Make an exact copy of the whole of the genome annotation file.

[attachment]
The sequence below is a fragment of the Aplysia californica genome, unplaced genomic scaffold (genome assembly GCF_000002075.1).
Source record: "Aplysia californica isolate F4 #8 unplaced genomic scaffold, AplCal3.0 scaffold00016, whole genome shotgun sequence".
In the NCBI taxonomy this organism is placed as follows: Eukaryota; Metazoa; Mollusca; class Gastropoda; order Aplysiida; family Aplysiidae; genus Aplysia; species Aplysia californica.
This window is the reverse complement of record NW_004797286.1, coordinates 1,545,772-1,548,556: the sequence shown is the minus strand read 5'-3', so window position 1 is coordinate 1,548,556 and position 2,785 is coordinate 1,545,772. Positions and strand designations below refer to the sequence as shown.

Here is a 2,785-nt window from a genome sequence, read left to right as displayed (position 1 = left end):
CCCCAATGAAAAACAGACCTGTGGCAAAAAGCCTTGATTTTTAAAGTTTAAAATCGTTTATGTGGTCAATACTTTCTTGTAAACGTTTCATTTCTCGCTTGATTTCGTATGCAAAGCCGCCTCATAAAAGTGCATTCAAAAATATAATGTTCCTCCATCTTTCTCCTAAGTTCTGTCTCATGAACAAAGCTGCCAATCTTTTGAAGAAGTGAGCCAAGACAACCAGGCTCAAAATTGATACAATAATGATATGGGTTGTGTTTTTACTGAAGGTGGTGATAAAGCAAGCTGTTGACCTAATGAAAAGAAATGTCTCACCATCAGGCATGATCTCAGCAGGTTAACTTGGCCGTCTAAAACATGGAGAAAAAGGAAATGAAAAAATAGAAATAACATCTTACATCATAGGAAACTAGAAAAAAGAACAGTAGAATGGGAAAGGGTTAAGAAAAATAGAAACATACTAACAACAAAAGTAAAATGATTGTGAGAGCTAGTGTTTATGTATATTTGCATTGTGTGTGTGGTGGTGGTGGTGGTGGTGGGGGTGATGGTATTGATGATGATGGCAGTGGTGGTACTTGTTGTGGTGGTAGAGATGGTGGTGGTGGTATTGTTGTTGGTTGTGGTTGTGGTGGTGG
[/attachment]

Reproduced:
The sequence below is a fragment of the Aplysia californica genome, unplaced genomic scaffold (genome assembly GCF_000002075.1).
Source record: "Aplysia californica isolate F4 #8 unplaced genomic scaffold, AplCal3.0 scaffold00016, whole genome shotgun sequence".
In the NCBI taxonomy this organism is placed as follows: Eukaryota; Metazoa; Mollusca; class Gastropoda; order Aplysiida; family Aplysiidae; genus Aplysia; species Aplysia californica.
This window is the reverse complement of record NW_004797286.1, coordinates 1,545,772-1,548,556: the sequence shown is the minus strand read 5'-3', so window position 1 is coordinate 1,548,556 and position 2,785 is coordinate 1,545,772. Positions and strand designations below refer to the sequence as shown.

Here is a 2,785-nt window from a genome sequence, read left to right as displayed (position 1 = left end):
CCCCAATGAAAAACAGACCTGTGGCAAAAAGCCTTGATTTTTAAAGTTTAAAATCGTTTATGTGGTCAATACTTTCTTGTAAACGTTTCATTTCTCGCTTGATTTCGTATGCAAAGCCGCCTCATAAAAGTGCATTCAAAAATATAATGTTCCTCCATCTTTCTCCTAAGTTCTGTCTCATGAACAAAGCTGCCAATCTTTTGAAGAAGTGAGCCAAGACAACCAGGCTCAAAATTGATACAATAATGATATGGGTTGTGTTTTTACTGAAGGTGGTGATAAAGCAAGCTGTTGACCTAATGAAAAGAAATGTCTCACCATCAGGCATGATCTCAGCAGGTTAACTTGGCCGTCTAAAACATGGAGAAAAAGGAAATGAAAAAATAGAAATAACATCTTACATCATAGGAAACTAGAAAAAAGAACAGTAGAATGGGAAAGGGTTAAGAAAAATAGAAACATACTAACAACAAAAGTAAAATGATTGTGAGAGCTAGTGTTTATGTATATTTGCATTGTGTGTGTGGTGGTGGTGGTGGTGGTGGGGGTGATGGTATTGATGATGATGGCAGTGGTGGTACTTGTTGTGGTGGTAGAGATGGTGGTGGTGGTATTGTTGTTGGTTGTGGTTGTGGTGGTGG